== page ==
Fifty-five people have been indicted by a federal grand jury for their roles in a sprawling fraud scheme that used more than 2,000 stolen identities to file more than $20 million in phony tax refund claims, according to federal indictments unsealed Thursday, and 23 were arrested during an early-morning sweep.
Seven of eight named leaders of the ring were based in the San Fernando Valley area, allegedly directing large scams in Los Angeles and San Diego counties. The ring leaders allegedly recruited students from former Soviet-bloc countries including Kazakhstan, Russia and Turkmenistan, to carry out some of the schemes.
"This was a very sophisticated ring," said Anthony Orlando, special agent in charge of the Internal Revenue Service's criminal investigations division. "They recruited college students to do a lot of the work and were very well trained."
The group allegedly operated most of its tax fraud scams out of San Diego, where they recruited international students to establish addresses, bank accounts and other ways to receive illegal tax refunds -- some in the name of dead taxpayers.
"Most of the foot soldiers in these schemes were students on temporary visas, mostly from former Soviet Union countries, recruited by the leaders," said Anthony Orlando, special agent in charge of the Internal Revenue Service criminal investigations division.
Many of those lower-level suspects named in the indictments returned to their home country before they could be detained.
The two-year investigation uncovered four separate fraud schemes, according to the indictments. Some suspects allegedly participated in more than one scam.
The largest indictment involved 29 people, who allegedly filed false tax returns claiming fake gambling winnings and losses and phony wages and withholdings. Students were recruited in San Diego to rent apartments, obtain addresses and open bank accounts to receive $17 million in false refunds.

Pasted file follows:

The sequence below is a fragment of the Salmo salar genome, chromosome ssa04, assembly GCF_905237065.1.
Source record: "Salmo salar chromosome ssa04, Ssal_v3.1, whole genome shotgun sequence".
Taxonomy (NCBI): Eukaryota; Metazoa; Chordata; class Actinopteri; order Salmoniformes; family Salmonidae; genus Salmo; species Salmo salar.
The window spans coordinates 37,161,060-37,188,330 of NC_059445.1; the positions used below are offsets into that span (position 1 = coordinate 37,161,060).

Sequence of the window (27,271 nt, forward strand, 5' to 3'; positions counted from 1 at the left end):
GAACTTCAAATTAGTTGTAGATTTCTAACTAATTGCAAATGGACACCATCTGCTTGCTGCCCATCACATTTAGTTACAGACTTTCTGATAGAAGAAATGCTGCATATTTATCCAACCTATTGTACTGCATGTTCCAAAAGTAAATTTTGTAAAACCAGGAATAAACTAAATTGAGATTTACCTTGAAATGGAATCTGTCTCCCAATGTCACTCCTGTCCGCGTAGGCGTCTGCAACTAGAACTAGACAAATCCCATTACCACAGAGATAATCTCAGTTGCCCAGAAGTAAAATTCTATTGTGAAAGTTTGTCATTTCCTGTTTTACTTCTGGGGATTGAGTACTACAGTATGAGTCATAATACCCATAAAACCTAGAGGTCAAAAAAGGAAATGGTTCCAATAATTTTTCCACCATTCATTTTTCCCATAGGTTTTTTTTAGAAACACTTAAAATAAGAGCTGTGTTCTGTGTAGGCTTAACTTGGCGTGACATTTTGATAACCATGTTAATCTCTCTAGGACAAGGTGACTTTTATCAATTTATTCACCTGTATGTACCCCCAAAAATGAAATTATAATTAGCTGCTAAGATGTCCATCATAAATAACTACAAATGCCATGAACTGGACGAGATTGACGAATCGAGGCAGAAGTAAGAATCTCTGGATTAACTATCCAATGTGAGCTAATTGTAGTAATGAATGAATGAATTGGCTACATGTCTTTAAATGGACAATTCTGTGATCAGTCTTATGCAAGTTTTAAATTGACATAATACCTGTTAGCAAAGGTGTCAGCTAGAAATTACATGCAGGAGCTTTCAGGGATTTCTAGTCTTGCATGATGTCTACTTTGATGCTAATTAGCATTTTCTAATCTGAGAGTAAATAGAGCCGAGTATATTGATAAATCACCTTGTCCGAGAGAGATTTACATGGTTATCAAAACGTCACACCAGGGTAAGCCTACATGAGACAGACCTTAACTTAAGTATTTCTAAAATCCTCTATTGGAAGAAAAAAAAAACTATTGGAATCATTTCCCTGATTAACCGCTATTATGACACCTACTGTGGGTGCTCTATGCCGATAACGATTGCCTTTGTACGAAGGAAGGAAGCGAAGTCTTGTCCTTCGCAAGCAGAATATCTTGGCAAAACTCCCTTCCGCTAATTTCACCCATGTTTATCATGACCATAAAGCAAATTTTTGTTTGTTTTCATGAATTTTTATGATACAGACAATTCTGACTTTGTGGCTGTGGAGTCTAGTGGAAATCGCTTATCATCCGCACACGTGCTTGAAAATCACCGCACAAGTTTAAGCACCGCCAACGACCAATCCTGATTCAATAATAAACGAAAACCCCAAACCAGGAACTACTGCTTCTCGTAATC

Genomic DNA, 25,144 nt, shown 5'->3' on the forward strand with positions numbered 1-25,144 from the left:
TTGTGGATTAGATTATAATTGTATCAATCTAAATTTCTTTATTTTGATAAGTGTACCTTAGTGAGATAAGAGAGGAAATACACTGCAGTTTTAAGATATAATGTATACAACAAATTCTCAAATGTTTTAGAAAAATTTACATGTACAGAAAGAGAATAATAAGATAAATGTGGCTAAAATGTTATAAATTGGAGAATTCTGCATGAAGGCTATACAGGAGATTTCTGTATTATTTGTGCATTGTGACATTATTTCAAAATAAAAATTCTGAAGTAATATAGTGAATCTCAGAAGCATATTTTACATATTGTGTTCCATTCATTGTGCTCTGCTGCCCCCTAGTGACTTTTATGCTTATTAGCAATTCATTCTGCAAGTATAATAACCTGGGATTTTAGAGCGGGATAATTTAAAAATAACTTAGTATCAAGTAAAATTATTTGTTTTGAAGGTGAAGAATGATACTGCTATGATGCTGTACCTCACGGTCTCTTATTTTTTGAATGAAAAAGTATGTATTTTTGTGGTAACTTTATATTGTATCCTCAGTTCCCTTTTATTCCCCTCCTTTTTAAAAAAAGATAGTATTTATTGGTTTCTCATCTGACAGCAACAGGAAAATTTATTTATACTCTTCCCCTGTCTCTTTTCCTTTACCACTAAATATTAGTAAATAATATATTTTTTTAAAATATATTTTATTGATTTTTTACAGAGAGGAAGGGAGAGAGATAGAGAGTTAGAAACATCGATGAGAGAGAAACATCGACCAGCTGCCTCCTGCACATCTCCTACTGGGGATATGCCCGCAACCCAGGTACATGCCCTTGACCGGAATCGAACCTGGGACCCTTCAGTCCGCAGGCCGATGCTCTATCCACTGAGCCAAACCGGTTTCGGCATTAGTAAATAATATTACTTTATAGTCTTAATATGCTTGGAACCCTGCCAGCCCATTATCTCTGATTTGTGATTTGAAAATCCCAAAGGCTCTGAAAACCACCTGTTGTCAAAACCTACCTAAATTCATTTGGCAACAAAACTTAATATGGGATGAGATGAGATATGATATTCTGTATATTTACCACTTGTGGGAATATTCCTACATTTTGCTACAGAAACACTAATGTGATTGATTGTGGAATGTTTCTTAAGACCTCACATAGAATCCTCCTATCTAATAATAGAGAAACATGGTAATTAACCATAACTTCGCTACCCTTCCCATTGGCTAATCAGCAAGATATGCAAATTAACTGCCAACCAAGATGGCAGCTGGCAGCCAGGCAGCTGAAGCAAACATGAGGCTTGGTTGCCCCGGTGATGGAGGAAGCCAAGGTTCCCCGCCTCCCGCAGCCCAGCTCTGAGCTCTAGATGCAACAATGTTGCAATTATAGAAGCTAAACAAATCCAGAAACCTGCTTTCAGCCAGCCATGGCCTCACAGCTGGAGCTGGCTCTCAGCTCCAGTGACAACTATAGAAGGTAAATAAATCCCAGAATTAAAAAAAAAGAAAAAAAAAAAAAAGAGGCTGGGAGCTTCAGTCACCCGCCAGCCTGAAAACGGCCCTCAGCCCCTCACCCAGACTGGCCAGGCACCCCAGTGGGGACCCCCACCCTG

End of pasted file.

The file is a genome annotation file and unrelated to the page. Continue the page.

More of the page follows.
For their troubles, the students were given a cash payment, while the leaders took the proceeds of the scheme, investigators said.
Prosecutors called the scheme "sophisticated" because suspects used technological means to hide the location of the computers used to file the bogus tax returns; referred to each other by nicknames like "Anaconda" and "Blondie" rather than real names; and changed pre-paid cellphones regularly to avoid detection.
"Even just a few thousand dollars is a lot to a college student, so they were willing to do it," Orlando said. "Especially when they took that money back to their home country."
Arthur Grigorian, 32, and Ernest Soloian, 30, both of Glendale, are accused of masterminding the scheme along with Hovhannes Harutyunyan, 34, of Los Angeles.
The indictment also alleges Yvonne Mihailescu, 21, of Glendale, used her position as a Wells Fargo Bank employee to open bank accounts that the scheme's proceeds could be laundered through.
In another scheme, Hovakim Sogomonian, 32, of Granada Hills, and Harout Gevorgyan, 39, of Van Nuys allegedly worked with six others to target Wells Fargo bank accounts with high balances and low activity to target for illegal withdrawals.
Orlando said the suspects used voice coaches to learn to speak like the account holder and changed their appearances to look like the account holder before attempting to enter bank branches and instruct the tellers to transfer funds from the targeted accounts to gold dealers. The gold dealers then gave the defendants gold coins.
The suspects made away with more than half a million dollars this way, according to prosecutors.
A spokesman for Wells Fargo did not respond to a request for comment.
A group of three, led by Armen Eritsian, 35, of North Hollywood and Hovhannes Hartyunyan -- who was also named as a leader of the largest scheme -- claimed more than $3 million in fraudulent tax returns, prosecutors said.
Between the two scams targeted at the IRS, the agency paid out $7 million -- including payments to dead people.
A fourth indictment names 18 defendants, led by Karen Galstian, 35, of Sherman Oaks, and Vahag Stepanyan, 32, who allegedly used stolen identities in a plan to defraud Bank of America of more than $600,000 by writing bad checks.
"This case is staggering in terms of the number of victims, its level of sophistication, its audacious methods and the callous disregard for victims," said U.S. Attorney Laura Duffy in a statement.
Investigators are still looking for some of the suspects who have not yet been apprehended and are working to extradite 21 who have left the country. The involved students came from Kazakhstan, Russia and Turkmenistan.
The suspects face charges including conspiracy, mail fraud, wire fraud, money laundering, aggravated identity theft, conspiracy to commit bank fraud and criminal forfeiture. ___
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